A Tudor Prince Submariner was produced for the US Navy from 1964 to 1966, followed in the early 1970s, and until 1984, by the Marine Nationale model, which was officially adopted by the French Navy. Also in 1970 a model was introduced that stood out for its style and technology: the Tudor Oysterdate Chronograph. And so for Tudor began the era of stylish watches of a more technical design, inspired by professions regarded as dangerous. They were therefore endowed with particular functional features – for example, divers’ models with date or chronograph function – and a style that radiated strength, security and reliability. The people selected for the Tudor Prince Submariner and Tudor Prince Date-Day advertising campaign at the time were not well-known personalities, which made it easier for the public to identify with them. They included rescue divers, mining engineers or rally drivers whose full names 1968 ere given, and who were photographed with their equipment, conveying perfect mastery of their professions. This role is reflected in the Tudor Grantour product line, first introduced at Baselworld 2009, the year that saw a complete rethinking of the Tudor brand, resulting in the new series of watches and the advertising campaign: “Designed for Performance. Engineered for Elegance.” Tudor´s communication thereby displayed a definite shift from the advertising campaigns of the 1980s, which had featured distinctive details from knightly armor in order to express resistance and to emphasize the change in logo from rose to shield. This repositioning of the brand, yet again emphasizing the marriage of performance and style, continues to be evident in the new designs for 2013.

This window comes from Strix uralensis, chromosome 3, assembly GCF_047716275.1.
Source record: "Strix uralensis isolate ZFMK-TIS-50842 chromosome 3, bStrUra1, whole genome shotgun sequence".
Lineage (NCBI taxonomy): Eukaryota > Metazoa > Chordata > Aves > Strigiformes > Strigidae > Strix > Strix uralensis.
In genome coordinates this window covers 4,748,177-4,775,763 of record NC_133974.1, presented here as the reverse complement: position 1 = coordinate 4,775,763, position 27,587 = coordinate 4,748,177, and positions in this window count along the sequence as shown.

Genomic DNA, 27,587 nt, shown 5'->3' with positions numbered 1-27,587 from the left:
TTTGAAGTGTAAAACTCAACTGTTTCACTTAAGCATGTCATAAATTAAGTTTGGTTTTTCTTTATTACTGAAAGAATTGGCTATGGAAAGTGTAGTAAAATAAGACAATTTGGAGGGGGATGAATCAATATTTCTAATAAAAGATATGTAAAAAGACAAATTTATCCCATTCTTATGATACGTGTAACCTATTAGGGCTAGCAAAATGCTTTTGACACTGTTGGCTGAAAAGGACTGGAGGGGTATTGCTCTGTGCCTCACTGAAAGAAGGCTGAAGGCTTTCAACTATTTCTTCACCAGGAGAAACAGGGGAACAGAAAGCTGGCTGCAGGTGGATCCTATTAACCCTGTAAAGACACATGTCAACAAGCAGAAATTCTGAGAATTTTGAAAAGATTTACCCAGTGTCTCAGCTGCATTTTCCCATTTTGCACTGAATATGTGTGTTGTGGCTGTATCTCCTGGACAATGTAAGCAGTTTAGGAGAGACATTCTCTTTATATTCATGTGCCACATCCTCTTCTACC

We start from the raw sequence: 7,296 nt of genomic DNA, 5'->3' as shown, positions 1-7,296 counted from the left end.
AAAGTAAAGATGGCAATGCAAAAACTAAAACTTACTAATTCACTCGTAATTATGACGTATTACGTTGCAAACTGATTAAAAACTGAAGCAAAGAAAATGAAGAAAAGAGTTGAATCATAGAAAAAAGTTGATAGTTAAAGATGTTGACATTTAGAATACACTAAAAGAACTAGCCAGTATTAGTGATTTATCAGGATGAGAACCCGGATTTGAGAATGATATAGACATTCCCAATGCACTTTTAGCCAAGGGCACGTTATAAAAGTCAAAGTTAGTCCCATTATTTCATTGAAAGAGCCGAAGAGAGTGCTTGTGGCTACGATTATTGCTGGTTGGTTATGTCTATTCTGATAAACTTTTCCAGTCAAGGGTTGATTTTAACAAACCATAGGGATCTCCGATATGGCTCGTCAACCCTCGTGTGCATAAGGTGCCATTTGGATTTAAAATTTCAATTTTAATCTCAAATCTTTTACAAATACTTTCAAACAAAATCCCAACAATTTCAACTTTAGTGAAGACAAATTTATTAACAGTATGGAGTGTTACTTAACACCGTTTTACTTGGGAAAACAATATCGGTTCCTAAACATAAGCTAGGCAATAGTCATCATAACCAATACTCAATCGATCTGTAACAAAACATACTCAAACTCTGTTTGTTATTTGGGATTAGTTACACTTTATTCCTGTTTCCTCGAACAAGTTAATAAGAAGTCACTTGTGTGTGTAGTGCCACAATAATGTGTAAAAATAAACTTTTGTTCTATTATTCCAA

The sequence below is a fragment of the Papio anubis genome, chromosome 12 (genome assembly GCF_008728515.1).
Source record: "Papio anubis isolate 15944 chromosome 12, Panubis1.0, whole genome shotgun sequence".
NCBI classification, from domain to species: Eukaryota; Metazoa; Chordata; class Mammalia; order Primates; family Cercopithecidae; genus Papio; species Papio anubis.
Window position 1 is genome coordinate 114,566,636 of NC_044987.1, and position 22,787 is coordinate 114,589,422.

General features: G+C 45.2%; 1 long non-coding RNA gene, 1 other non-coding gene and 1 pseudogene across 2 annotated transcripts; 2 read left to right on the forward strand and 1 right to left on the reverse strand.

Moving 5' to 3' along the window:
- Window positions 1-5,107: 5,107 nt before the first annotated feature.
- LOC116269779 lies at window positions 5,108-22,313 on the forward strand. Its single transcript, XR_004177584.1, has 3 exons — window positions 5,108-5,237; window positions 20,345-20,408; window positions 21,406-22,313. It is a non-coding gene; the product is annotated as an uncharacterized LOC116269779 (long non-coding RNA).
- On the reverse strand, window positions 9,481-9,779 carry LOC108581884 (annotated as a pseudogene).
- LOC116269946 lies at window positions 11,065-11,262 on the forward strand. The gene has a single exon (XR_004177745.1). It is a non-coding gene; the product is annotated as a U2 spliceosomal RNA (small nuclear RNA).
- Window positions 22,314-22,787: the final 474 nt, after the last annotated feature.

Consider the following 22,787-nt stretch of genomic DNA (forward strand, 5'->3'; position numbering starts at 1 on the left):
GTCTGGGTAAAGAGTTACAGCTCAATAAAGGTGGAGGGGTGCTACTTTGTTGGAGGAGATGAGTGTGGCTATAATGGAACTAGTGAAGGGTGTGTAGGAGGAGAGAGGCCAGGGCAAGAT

>>> To see my pictures of the Tudor baselworld 2013 novelties please click HERE
After a hard time where Tudor was almost no longer active on the international markets, the today’s plans are again very ambitious. During Baselworld CEO Philippe-E. Peverelli told me that he plans to sell 250.000 watches in the next years. All Tudor watches are equipped with ETA movements. Today reliable sources tell me that Tudor is actual delivered by ETA somewhat 120.000 movements and 2013 Tudor should get somewhat 140.000 Eta movements. So I doubt that Tudor will be able to grow as quickly as CEO Peverelli wants.
The next question to ask is: Is it the right strategy to build the new Tudor brand on ETA calibers? Or, would it not be much more attractive to have Tudor in-house movements? Rolex could easily design, create and then produce specific Tudor-movements. The R&D department at Rolex is so strong and big, that it would be no problem to take care of the theory; the expertise of the Rolex people to build calibers is so huge that it would be an easy thing to do for them and the financial resources of Rolex are sufficient to finance such a project.
Of course Rolex/Tudor cannot fabricate calibers for the same price as ETA can, but still these Tudor-calibers would give the brand an additional USP. With an ETA caliber the brand is in direct competition with Longines, Tissot, Maurice Lacroix, Oris, TAG Heuer and some others.
So my next question is: What are the real intentions of Tudor? As already mentioned I doubt Swatch Group will ever deliver 250.000 ETA calibers to Tudor. So how can the brand ever achieve the CEO´s goal?
What we all probably don´t doubt is that the Tudor design team has a good taste. The watches are cool they really look good. Also there is no need to doubt the quality of the Tudor watches. You get a very good Swiss made watch for still little money.
What do you think? Please guys write me, I want to get your feedback.
These are pictures of Tudor watches presented in the last years. I like mostly all of them and I would wear the as well. Still with a Tudor in-house caliber they would even be much more attractive 🙂